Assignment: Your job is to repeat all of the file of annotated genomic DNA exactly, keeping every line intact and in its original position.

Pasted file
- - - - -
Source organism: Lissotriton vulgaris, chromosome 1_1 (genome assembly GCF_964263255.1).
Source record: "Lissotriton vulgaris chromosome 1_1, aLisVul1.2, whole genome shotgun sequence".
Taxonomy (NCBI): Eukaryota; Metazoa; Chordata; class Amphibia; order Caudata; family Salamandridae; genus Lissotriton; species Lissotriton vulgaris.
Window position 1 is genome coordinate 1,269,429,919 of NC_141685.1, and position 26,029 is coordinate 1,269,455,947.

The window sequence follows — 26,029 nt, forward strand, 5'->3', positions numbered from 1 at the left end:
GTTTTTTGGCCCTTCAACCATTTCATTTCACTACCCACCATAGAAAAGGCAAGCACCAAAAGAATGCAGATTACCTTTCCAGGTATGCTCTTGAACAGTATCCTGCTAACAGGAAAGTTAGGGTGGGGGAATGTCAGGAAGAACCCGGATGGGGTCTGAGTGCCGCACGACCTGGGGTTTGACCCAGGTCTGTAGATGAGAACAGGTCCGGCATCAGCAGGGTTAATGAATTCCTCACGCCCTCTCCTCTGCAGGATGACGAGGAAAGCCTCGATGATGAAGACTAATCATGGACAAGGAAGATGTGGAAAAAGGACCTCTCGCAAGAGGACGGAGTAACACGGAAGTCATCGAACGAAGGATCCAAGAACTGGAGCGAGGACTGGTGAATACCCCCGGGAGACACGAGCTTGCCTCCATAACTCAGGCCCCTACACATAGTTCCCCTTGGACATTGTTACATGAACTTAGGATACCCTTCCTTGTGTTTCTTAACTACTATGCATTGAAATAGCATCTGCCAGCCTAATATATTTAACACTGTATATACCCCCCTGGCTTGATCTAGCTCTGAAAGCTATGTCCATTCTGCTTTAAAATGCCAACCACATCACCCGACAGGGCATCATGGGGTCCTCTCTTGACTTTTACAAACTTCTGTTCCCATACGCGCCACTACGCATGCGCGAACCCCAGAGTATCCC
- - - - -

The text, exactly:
Source organism: Lissotriton vulgaris, chromosome 1_1 (genome assembly GCF_964263255.1).
Source record: "Lissotriton vulgaris chromosome 1_1, aLisVul1.2, whole genome shotgun sequence".
Taxonomy (NCBI): Eukaryota; Metazoa; Chordata; class Amphibia; order Caudata; family Salamandridae; genus Lissotriton; species Lissotriton vulgaris.
Window position 1 is genome coordinate 1,269,429,919 of NC_141685.1, and position 26,029 is coordinate 1,269,455,947.

The window sequence follows — 26,029 nt, forward strand, 5'->3', positions numbered from 1 at the left end:
GTTTTTTGGCCCTTCAACCATTTCATTTCACTACCCACCATAGAAAAGGCAAGCACCAAAAGAATGCAGATTACCTTTCCAGGTATGCTCTTGAACAGTATCCTGCTAACAGGAAAGTTAGGGTGGGGGAATGTCAGGAAGAACCCGGATGGGGTCTGAGTGCCGCACGACCTGGGGTTTGACCCAGGTCTGTAGATGAGAACAGGTCCGGCATCAGCAGGGTTAATGAATTCCTCACGCCCTCTCCTCTGCAGGATGACGAGGAAAGCCTCGATGATGAAGACTAATCATGGACAAGGAAGATGTGGAAAAAGGACCTCTCGCAAGAGGACGGAGTAACACGGAAGTCATCGAACGAAGGATCCAAGAACTGGAGCGAGGACTGGTGAATACCCCCGGGAGACACGAGCTTGCCTCCATAACTCAGGCCCCTACACATAGTTCCCCTTGGACATTGTTACATGAACTTAGGATACCCTTCCTTGTGTTTCTTAACTACTATGCATTGAAATAGCATCTGCCAGCCTAATATATTTAACACTGTATATACCCCCCTGGCTTGATCTAGCTCTGAAAGCTATGTCCATTCTGCTTTAAAATGCCAACCACATCACCCGACAGGGCATCATGGGGTCCTCTCTTGACTTTTACAAACTTCTGTTCCCATACGCGCCACTACGCATGCGCGAACCCCAGAGTATCCC